By: Philip | 11-12-2018 | News
Photo credit: Cyril Brown

In Memoriam Of Cyril Brown: A Veteran's Passing Veteran's Day Weekend

The last time I had a beer on shift was when I heard Harlan Ellison had just died. I just picked up a couple bottles of San Miguel on the job again. That time I wasn't choking back tears though. Here we are just past Veteran's day and I've learned that my great-second cousin Cyril Murray Brown Sr. has passed away. It's ironic, but so much is.

<blockquote class="twitter-tweet" data-lang="en"><p lang="en" dir="ltr">RIP Cousin Cy (AKA The Limping Bard) I just found out he passed away. I think he would have found it fitting that he passed on at Veteran&#39;s Day. In this picture he&#39;s being honored by Gen. Patton IV (as in the WWII legend&#39;s son). <a href=""></a></p>&mdash; Philip (@kafkaguy) <a href="">November 12, 2018</a></blockquote>

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We were actually brought together initially by a death in the family. When my grandmother (his cousin) died in 2014 we took up a correspondence. He had caught wind that there was a writer in the family and took a fancy to my work and I came under his tutelage which I greatly appreciated. Cyril was not only an accoladed army veteran of over three decades but was also a scientist with multiple scholarly works published in academic journals. In addition to the <a href="">academic publications</a>, Cy also wrote fiction and non-fiction and when he finally retired from the US Army worked as an editor at a publishing house.

Over a year into our correspondence Cy's health took a bit of a downturn. In a letter from June of last year he expressed it with his usual poetic eloquence:

<blockquote>I’m still kicking, though my kicks are without force and the rebound hurts enough that I wish that I had not kicked in the first place. I meant to write earlier but have been tied up trying to get things done and having very little luck at it.</blockquote>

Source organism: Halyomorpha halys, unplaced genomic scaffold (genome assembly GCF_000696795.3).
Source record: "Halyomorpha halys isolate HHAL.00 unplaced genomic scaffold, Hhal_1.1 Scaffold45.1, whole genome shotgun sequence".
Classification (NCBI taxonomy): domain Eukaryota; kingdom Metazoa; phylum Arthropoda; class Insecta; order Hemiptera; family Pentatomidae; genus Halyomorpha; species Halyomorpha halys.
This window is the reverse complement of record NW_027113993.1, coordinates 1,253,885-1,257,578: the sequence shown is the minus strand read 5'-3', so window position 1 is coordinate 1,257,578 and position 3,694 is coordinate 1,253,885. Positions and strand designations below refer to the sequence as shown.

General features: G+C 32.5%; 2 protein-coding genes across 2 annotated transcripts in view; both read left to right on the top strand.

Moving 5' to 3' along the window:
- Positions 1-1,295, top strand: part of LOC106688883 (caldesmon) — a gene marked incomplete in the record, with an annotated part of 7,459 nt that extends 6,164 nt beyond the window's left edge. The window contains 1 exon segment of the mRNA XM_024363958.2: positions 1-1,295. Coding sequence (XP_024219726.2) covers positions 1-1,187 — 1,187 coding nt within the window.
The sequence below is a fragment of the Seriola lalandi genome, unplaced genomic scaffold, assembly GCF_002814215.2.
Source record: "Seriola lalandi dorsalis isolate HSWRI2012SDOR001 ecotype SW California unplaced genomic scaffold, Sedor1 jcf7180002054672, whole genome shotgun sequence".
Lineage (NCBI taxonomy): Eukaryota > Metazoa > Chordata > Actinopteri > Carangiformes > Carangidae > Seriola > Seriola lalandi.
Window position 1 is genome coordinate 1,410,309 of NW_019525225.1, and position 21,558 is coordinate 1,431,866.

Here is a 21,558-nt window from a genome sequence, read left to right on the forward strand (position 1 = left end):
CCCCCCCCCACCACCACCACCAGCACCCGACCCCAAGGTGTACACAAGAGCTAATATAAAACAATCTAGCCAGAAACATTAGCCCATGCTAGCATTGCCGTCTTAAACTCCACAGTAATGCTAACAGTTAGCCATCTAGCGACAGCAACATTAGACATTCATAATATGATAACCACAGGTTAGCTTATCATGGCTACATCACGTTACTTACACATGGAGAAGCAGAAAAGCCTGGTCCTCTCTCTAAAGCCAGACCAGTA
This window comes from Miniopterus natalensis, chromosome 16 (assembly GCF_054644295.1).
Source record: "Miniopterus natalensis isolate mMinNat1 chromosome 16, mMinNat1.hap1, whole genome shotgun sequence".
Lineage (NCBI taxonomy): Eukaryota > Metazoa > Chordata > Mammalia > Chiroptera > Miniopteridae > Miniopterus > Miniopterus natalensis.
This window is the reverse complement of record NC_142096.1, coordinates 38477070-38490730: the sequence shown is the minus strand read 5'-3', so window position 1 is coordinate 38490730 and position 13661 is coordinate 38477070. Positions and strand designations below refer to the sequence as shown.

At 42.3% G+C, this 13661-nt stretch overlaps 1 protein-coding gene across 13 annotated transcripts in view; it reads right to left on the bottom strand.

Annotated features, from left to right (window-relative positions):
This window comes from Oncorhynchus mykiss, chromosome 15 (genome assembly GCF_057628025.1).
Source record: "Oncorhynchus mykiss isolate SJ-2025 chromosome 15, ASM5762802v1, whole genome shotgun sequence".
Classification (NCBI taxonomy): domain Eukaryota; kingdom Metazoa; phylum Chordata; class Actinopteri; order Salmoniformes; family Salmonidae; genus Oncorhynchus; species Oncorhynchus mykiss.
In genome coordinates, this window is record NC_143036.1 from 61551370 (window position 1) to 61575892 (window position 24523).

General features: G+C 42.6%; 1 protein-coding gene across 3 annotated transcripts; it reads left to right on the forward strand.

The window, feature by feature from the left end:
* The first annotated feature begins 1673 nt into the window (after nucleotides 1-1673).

<blockquote class="twitter-tweet" data-lang="en"><p lang="en" dir="ltr">Cousin Cy in Egypt <a href=""></a></p>&mdash; Philip (@kafkaguy) <a href="">November 12, 2018</a></blockquote>

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Later on in the same missive he relates a story that resonates with the spirit of Veteran's day, so considering the occasion I'll share here:

Forty-eight years ago, Ancel and I threw the kids in the car and packed our bags for a Memorial Day weekend. We were living in Germany at the time, about twenty miles north of Heidelberg. We intended tracing the route that involved the movement of German and American troops during the Battle of the Bulge. We made it to Bastogne and points beyond via Luxembourg City and the Ardennes, where we stopped and had a picnic. Some twenty-four years earlier, there had been something other than a picnic on the very spot where we stopped to eat sandwiches, pickles, cheese, watermelon and other picnic goodies. The ants left us alone.

As we approached Bastogne, we came up on a Sherman tank turret mounted in concrete along the right side of the road. “Welcome to Bastogne.” It was a sobering time for us, having read quite a lot about the battle before actually setting foot on the battleground itself.

I had meant to write some blog of sorts, it being D-Day. Maybe I’ll get a chance to do it later on. Take care. We may get to meet one of these days, either here or down in your country.

Remember our fighting men who gave it all up back in 1944. So many have forgotten what that was all about. I wonder how many folks could tell you where Bastogne is or even what a Bastogne is. Do you put it on a bun? Lord help our poorly educated folks coming out of our schools today. But then it has always been about the individual, hasn’t it? Those that want to learn will, and they will expand what education they get through their own natural curiosity, assuming it exists for them.

<blockquote class="twitter-tweet" data-lang="en"><p lang="en" dir="ltr">A very small cross section of cousin Cy&#39;s library. When I made the move to Manila I made sure to bring a few volumes he had gifted me. <a href=""></a></p>&mdash; Philip (@kafkaguy) <a href="">November 12, 2018</a></blockquote>

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Another excellent vignette from Mr. Brown was shared Veteran's Day of 2015:

As another Veterans Day starts winding down, we realize how the passage of time has taken down our heroes who managed to survive the enemy weapons of WW II, Korea, and Vietnam. Time is relentless, just as a sustained artillery barrage is. I am not forgetting those of recent wars; I am focusing on those who have departed this life, either through enemy action or the natural processes that we all face, and those who are still with us.

I salute the following who I know or have known during my years serving in or serving with the U.S. Army. Boys, you are among the finest. Just wish all of you could hear me.